But the fact that Gabe has her blessing, as well as the fact her son works above the space itself thus lending some continued authenticity, bodes well for the continuation of the bar.
I wish some of the old regulars from it's days as a speakeasy were still around.
They probably bitched about how it would never be the same again.

Jeremiah Moss said...

Caleo, i hope you're right. i hope that everyone who loves this place today can go in to the new place, enjoy it, and feel right at home.

maybe i am not an optimist, but i do have hope.

EV Grieve said...

Interesting... often I struggle with...Would you rather the new owners give the joint a 180-degree gut job so that it was unrecognizable? Would that be less painful? Rather than little hints of the old place? Do I really want to, say, remember Gino by seeing a swatch of zebras imprisoned in a chain froyo shop?

Anonymous said...

Gabe will be referencing its entire history, not the brief speakeasy days.

The bar and some of the old iron table bases go back to the speakeasy days and they will remain. Much of the memorabilia will also stay. He plans to retain the tin ceiling and walls, I believe.

I don't know what you mean by faux...what is practical to keep will remain and that does not include the outdated kitchen, the air conditioner etc. Things do evolve... Fedora could not run it as she used to. Frankly, if Henry had not died, he would have persuaded her to sell long ago.

She is 89 and has two great-granddaughters that she would like to spend some time with. She's entitled to do that. Gabe took the spot because he loves the place and its history. So let's see how it all works out.

Anonymous said...

By the way, it's not the same situation as either Minetta or Beatrice. 239 West 4th Street has been owned by the same family for all these years and will continue to be so. The Cardias sold the Beatrice building to Bob Rinaolo of Senor Swanky and Garage fame.

Sneakeater said...

This is why I lose sympathy with you nostaligists, even though I share your impulses.

To hear you all talk, you'd think Fedora is being forced out of business. She's voluntarily closing. Because she's NINTEY YEARS OLD.

You guys make like you oppose these rapacious unnecessary changes motivated solely by greed. But this case shows what you're REALLY against: the passage of time.

Will it be harder for her regular clientele to get into Gabe's new place? Almost certainly. Will they feel less comfortable when they're there? For sure. But there's nothing to be done about it. Fedora can't keep working forever, and the place HAS to change under a new owner -- just like it changed under Fedora.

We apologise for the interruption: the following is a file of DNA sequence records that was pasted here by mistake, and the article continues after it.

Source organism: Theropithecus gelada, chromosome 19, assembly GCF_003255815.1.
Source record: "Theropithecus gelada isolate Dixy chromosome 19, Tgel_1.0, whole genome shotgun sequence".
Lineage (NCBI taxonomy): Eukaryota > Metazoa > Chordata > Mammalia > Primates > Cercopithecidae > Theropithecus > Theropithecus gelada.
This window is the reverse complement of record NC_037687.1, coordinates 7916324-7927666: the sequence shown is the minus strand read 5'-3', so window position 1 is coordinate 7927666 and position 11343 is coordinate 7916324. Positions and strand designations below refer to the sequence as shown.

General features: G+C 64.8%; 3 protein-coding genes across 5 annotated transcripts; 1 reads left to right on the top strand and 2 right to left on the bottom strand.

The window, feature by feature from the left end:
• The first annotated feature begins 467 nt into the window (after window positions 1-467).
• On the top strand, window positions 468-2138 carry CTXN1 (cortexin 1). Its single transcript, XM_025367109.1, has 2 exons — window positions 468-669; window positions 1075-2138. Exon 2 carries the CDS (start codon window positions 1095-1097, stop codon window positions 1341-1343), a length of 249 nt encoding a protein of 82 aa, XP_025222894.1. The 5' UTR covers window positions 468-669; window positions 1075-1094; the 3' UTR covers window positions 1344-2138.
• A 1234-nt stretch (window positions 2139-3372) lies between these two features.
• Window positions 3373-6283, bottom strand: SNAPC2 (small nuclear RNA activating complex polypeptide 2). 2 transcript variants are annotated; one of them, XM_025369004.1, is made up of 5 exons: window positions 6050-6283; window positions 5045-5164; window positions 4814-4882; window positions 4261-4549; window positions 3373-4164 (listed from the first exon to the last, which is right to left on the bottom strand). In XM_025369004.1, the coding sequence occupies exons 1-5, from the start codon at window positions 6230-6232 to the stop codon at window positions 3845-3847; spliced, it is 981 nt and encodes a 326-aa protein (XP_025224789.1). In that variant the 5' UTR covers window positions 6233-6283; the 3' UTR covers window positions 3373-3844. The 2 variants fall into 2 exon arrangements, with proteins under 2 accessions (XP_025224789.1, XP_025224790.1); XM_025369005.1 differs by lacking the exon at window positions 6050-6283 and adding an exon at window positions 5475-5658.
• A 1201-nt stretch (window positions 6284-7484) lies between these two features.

You can moan all you want. But you can't fight that.

Caleo said...

I don't necessarily believe it will be harder for current patrons' to get in.
Remember, Fedora was impressed by Gabe's sincerity. I'm sure part of it was keeping the place affordable and accessible.
If this was a situation in which Fedora was being forced out I'd be upset. But that's hardly the case here.
She has done more for the soul of the village than any of us ever will, and deserves to retire in peace.

Anonymous said...

The best "makeover" has to be Buffa's little "renovation" that resulted in Delicatessen. All that stuff about John Buffa being involved and the renovation being "just an upgrade" and so on was crap to avoid, say, getting turned down for a liquor license or a sidewalk cafe. Hey, the new owners said, come on, Johnnie's involved, it's gonna be just like Buffa's but classier. Yeah. Right. Unless the whole place is a laundry--a real possibility, of course, given the number of those nearby--the ploy to "involve" John Buffa and be cool to the neighborhood, etc. looks mostly like a scam to avoid scrutiny and pay John and his family with "shared ownership" instead of, oh, cash. Yeah, John was getting old and, yeah, Buffa's wasn't going to last too long but the new owners shouldn't have gotten away with swindling the neighborhood by using Buffa's good name.

Mark said...

In reference to Sneakeater's comment:

"Will it be harder for her regular clientele to get into Gabe's new place? Almost certainly. Will they feel less comfortable when they're there? For sure. But there's nothing to be done about it".

Exactly! Thank you for making your point so succinctly:

Here's your hat! What's your hurry?

Don't let the door hit you on the way out!

Ah well, I'm sorry we were in your way. Hope you have as nice a time as we did!

Sneakeater said...

Mark, I in no way intended to be mean.

Plenty of places where I've been a regular have closed and been replaced by places I didn't find as welcoming. It just happens. I regretfully move on.

You don't have a lifetime right to your hangouts.

Anonymous said...

i try to stop by fedora every so often. the last time i was there, a few weeks ago, i spoke to her about it. she had just decided that she 'wasn't comfortable' with the waverly inn crowd taking over, even though she had considered it. I think that's a very good thing. the lesser of two evils, perhaps?

Anonymous said...

One week left. Just go and have dinner there. I did. Salad with Russian dressing. Chicken Parm. Chianti. Banana cream pie. Espresso. Banana Cream Pie was the first dessert she made in 1952. Enjoy it while you can. Fedora is there. Say hi.

kevxu said...

Awhile ago when I came across a story about Fedora being ill, I was surprised that she and the place were both even still going. Whenever I dropped in on your blog I checked to see if anything was happening with Fedora's. It was one of the "in" places I was taken to when I came to NYC in 1959, and for that reason - and the gracious lady - it held a special place in my heart during the forty years I lived in Manhattan. Sorry to hear the news. A lot of memories in that place for many, many people

Chester the Dog said...

Her family still owns the building, and her son is one floor above. There will still be a watchful eye over the place

Charlie said...

I hope they continue Fedora's pies. The whole menu should stay the same actually.

And the specials should be hand printed on sheets of paper taped to the walls.

Gloria Swanson ate there! I never realized I was in the presence of royalty.